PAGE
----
Bombay High Court: The Division Bench of Dipankar Datta, CJ and G.S. Kulkarni, J., addressed an issue in light of the principles of judicial review explained that the Government must have freedom of contract.
“…fair play in the joints is a necessary concomitant for an administrative body, functioning in an administrative sphere or quasi-administrative sphere.”
Petitioner was awarded a contract by the respondent – Navi Mumbai Municipal Corporation for a period of 5 years of the work of mechanized housekeeping and multi-purpose services in its health centres, which came to be terminated in 2017 due to non-satisfactory performance.
Issue in the Writ Petitions
- Fresh Tender issued for the same work but with a pre-qualification criterion that an eligibility condition providing that “the contractors whose work contract is terminated due to unsatisfactory services or are blacklisted would not be eligible to participate in the tender”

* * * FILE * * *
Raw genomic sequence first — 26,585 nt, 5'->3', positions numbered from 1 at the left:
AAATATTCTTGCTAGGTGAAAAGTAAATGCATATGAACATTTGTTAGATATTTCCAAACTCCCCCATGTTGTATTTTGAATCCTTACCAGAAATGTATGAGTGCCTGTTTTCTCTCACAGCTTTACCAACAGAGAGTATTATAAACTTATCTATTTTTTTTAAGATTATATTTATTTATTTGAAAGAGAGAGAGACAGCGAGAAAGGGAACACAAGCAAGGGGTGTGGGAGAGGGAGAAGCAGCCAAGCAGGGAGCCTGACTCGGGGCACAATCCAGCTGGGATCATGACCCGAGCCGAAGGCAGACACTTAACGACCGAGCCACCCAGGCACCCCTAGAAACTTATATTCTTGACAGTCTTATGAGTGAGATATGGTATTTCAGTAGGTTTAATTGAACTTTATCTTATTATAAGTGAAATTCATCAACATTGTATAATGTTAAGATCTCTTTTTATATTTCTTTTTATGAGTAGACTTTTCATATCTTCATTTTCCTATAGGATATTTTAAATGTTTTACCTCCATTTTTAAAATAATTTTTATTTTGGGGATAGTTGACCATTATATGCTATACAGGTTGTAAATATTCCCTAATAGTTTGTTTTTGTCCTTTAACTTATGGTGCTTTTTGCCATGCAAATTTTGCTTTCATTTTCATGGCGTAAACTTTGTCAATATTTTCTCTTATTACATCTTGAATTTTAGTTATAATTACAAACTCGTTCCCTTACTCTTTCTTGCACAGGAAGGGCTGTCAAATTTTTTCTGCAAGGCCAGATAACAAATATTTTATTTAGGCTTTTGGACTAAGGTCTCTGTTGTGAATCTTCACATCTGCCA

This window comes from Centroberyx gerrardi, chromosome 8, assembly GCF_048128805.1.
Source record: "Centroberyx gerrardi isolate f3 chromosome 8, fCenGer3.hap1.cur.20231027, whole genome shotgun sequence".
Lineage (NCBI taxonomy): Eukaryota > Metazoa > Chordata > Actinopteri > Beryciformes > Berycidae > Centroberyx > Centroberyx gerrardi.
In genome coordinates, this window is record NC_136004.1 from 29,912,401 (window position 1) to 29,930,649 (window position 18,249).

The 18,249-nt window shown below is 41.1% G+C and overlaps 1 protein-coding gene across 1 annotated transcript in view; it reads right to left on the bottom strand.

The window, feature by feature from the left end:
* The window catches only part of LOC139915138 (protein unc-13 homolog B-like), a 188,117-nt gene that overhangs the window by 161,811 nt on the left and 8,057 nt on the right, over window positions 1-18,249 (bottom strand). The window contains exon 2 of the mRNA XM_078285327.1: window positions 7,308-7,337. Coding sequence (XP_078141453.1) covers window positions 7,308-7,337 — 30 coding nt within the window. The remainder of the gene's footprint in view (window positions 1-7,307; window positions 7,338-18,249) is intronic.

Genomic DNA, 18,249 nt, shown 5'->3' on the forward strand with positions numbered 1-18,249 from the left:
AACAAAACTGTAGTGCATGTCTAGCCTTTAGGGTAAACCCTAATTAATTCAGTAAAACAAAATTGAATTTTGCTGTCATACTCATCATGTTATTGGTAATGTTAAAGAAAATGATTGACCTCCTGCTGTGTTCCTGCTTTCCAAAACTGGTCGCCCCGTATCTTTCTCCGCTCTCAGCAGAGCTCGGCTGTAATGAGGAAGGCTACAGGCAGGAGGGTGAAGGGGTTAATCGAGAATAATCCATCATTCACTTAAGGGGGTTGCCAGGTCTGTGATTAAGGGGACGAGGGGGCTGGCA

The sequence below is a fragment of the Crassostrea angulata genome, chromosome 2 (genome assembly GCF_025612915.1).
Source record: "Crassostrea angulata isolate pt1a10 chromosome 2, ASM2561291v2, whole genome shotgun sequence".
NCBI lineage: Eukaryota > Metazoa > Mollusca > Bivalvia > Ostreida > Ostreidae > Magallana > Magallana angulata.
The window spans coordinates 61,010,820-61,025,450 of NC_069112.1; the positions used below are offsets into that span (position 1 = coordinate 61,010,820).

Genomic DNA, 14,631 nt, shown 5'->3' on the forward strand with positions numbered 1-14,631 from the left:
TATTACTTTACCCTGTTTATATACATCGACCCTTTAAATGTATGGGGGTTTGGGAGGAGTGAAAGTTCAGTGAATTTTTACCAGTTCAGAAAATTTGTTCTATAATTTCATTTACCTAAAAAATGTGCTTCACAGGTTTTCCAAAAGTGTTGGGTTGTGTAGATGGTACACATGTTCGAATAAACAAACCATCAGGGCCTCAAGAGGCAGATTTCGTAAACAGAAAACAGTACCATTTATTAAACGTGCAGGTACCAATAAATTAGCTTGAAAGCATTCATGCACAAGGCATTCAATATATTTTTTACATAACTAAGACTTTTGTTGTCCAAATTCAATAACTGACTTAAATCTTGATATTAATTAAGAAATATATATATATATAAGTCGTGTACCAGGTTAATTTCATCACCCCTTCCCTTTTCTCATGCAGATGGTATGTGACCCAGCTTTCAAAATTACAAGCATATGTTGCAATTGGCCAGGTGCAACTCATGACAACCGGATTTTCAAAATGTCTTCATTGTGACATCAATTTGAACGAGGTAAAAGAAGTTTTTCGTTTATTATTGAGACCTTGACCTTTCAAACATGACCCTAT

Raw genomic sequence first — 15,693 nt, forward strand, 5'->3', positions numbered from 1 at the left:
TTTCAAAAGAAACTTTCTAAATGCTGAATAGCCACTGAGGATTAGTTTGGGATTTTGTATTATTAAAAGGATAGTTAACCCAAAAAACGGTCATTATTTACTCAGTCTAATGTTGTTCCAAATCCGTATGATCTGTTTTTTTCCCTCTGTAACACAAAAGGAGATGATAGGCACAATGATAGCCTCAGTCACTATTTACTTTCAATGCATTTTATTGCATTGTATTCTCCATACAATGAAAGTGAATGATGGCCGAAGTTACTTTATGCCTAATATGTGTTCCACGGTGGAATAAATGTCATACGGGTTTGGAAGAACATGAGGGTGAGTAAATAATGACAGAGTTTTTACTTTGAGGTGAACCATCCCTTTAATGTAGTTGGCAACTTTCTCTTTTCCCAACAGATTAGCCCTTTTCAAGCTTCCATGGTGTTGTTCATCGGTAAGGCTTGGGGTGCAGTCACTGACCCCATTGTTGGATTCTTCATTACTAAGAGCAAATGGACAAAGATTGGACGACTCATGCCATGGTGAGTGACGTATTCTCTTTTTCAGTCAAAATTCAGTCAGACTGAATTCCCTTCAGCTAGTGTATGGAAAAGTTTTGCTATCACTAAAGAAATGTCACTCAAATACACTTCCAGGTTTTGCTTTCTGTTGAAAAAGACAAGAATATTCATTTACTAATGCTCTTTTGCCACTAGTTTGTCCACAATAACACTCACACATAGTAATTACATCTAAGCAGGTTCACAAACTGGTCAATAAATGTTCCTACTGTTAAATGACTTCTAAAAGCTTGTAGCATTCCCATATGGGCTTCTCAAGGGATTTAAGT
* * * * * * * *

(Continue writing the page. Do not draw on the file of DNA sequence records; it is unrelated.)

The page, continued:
On being aggrieved with the termination of contract, arbitration proceedings by the petitioner were initiated against the Corporation.
Petitioner’s case that if the petitioner is held to be ineligible by application of the said note in Clause 4(g) of the pre-qualification criteria, it would lead to a consequence that the petitioner cannot participate in such contracts of the Corporation although the petitioner is not blacklisted or debarred and yet is being prohibited to participate in such re-tender.
Discussion and Conclusion
Question that falls for determination in the present matter are:
(I) Whether the Municipal Corporation is entitled in law to impose a pre-qualification criterion as contained in Condition 4(g) (supra) to the effect that ‘the contractors whose work contract is terminated due to unsatisfactory services are not eligible to participate in the tender’?
(II) Whether imposing such impugned condition would amount to blacklisting of the petitioner?
In the present matter, while considering the facts and circumstances of the case, Bench discusses some vital points with respect to:
- legal principles on the authority of the State and its instrumentalities to enter into contracts and
- Principles of Judicial Review.
Power of Judicial Review is exercised to rein in unbridled executive functioning.